Cross-cultural verbal deception
Research output: Contribution to journal › Article
Method - Interviewees were interviewed in pairs and 153 pairs took part. Truthful pairs discussed an actual visit to a nearby restaurant, whereas deceptive pairs pretended to have visited a nearby restaurant. Seventeen verbal cues were examined.
Results - Cultural cues (differences between cultures) were more prominent than cues to deceit (differences between truth tellers and liars). In particular, the British interviewees differed from their Chinese and Arab counterparts and the differences reflected low‐ and high‐context culture communication styles.
Conclusion - Cultural cues could quickly lead to cross‐cultural verbal communication errors: the incorrect interpretation of a cultural difference as a cue to deceit.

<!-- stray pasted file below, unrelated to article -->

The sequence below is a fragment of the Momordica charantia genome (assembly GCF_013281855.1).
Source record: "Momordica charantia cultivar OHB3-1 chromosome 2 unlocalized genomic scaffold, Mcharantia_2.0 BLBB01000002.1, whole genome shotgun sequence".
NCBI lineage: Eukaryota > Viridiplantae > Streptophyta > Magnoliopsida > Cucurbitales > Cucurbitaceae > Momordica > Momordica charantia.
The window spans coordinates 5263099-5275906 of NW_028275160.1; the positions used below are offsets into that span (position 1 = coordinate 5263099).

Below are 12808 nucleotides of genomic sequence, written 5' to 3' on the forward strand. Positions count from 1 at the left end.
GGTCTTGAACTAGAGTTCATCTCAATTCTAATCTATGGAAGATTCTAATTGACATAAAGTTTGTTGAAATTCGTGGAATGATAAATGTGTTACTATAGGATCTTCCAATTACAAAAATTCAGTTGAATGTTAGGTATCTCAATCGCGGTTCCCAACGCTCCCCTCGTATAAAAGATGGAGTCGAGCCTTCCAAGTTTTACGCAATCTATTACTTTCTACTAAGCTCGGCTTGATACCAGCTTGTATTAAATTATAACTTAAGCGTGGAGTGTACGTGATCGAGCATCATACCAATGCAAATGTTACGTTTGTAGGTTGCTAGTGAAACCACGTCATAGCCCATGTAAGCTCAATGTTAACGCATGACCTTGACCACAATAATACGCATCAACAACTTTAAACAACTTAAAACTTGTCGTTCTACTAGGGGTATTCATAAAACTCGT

|Journal||Legal and Criminological Psychology|
|Early online date||29 Jun 2018|
|Publication status||Published - 1 Sep 2018|
- Cross-cultural verbal deception
Rights statement: This is the peer reviewed version of the following article: Leal, S., Vrij, A., Vernham, Z., Dalton, G., Jupe, L., Harvey, A., & Nahari, G. (2018). Cross‐cultural verbal deception. Legal and Criminological Psychology, which has been published in final form at https://onlinelibrary.wiley.com/doi/abs/10.1111/lcrp.12131. This article may be used for non-commercial purposes in accordance with Wiley Terms and Conditions for Use of Self-Archived Versions.
Accepted author manuscript (Post-print), 289 KB, PDF document